Beginnings of English

This is module is concerned with main forms and functions of English vocabulary, grammar and discourse and exploring how they are used in real social and cultural contexts. You’ll look at how language is used for different purposes and how people use language to reveal and conceal social realities as well other topics surrounding language and context. For this module you’ll have a one 1-hour lecture, seminar and workshop per week.

 
Studying Literature

This is module is concerned with main forms and functions of English vocabulary, grammar and discourse and exploring how they are used in real social and cultural contexts. You’ll look at how language is used for different purposes and how people use language to reveal and conceal social realities as well other topics surrounding language and context. For this module you’ll have a one 1-hour lecture, seminar and workshop per week.

 
Drama, Theatre, Performance

This is module is concerned with main forms and functions of English vocabulary, grammar and discourse and exploring how they are used in real social and cultural contexts. You’ll look at how language is used for different purposes and how people use language to reveal and conceal social realities as well other topics surrounding language and context. For this module you’ll have a one 1-hour lecture, seminar and workshop per week.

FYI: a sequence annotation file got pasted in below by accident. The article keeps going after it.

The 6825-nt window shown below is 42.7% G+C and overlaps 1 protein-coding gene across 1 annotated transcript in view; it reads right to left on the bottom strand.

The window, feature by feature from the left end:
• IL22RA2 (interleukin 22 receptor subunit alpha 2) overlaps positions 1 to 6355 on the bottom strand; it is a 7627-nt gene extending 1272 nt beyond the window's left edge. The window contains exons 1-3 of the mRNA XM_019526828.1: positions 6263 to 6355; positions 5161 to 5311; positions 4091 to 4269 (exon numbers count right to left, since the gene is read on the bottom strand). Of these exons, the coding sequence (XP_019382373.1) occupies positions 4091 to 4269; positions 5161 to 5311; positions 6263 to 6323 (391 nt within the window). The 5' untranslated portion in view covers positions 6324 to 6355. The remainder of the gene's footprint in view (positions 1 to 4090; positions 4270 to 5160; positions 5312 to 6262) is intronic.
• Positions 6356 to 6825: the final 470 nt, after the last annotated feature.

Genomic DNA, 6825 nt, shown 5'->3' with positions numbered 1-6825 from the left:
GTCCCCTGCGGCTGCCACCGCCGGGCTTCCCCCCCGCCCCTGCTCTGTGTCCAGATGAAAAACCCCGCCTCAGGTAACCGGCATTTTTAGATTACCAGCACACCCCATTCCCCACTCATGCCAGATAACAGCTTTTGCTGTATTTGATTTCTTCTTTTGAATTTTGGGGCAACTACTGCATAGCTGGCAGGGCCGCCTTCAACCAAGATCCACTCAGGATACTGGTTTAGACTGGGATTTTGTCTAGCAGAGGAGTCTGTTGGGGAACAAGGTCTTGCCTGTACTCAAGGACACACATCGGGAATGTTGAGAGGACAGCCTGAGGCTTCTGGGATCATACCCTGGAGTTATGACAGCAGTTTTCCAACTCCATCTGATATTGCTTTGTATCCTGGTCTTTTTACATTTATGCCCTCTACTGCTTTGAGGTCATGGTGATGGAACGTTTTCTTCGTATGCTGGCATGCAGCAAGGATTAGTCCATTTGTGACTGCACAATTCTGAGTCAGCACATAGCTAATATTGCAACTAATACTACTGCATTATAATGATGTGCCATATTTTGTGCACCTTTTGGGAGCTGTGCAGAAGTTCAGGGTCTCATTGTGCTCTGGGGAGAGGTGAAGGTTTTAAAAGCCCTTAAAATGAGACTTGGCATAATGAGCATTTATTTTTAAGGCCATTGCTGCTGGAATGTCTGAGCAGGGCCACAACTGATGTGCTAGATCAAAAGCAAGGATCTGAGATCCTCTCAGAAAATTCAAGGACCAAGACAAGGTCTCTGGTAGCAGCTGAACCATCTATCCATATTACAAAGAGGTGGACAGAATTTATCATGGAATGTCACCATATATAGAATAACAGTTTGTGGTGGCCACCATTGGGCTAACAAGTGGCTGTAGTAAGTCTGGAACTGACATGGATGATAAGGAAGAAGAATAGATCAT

Typical Year Two Modules (post-A level route)

French 2 (core module)

Building upon the language module studied in Year 1, you will further improve your skills in reading, listening, speaking, creative writing and translation. You’ll spend two hours per week in workshops and in oral classes with a native speaker for this module.

 
Sociolinguistics: an Introduction

In this introduction to sociolinguistics, you’ll consider the social contexts of language use, paying particular attention to intercultural communication, politeness, linguistic determinism, language choice, speech act theory, and approaches to the study of speech. You’ll be required to do weekly readings and to engage in discussions during a two hour lecture held once a week.

 
Contemporary France and Globalisation

This module looks at contemporary French society in the context of an increasingly globalised culture and economy. The module analyses recent attempts to defend, redefine and adapt key aspects of French economic and cultural life in order to negotiate ways of living in an era of globalisation. The material in the module focuses on key debates around globalisation: the national and the ‘local’ versus the global; constructions of Frenchness in opposition to America; the decline of rural France; the contemporary redefinition and possible continued significance of established French values and cultural practices; and the problems associated with maintaining a distinctively French social model in the face of globalisation.

 
Caribbean Francophone Writing

In this introduction to literature in French from the Caribbean, you’ll study texts by authors from Martinique and Guadeloupe, and will combine discussion of the contexts with critical analyses of the texts themselves. You’ll spend around 2 hours per week in lectures and seminars if you study this module.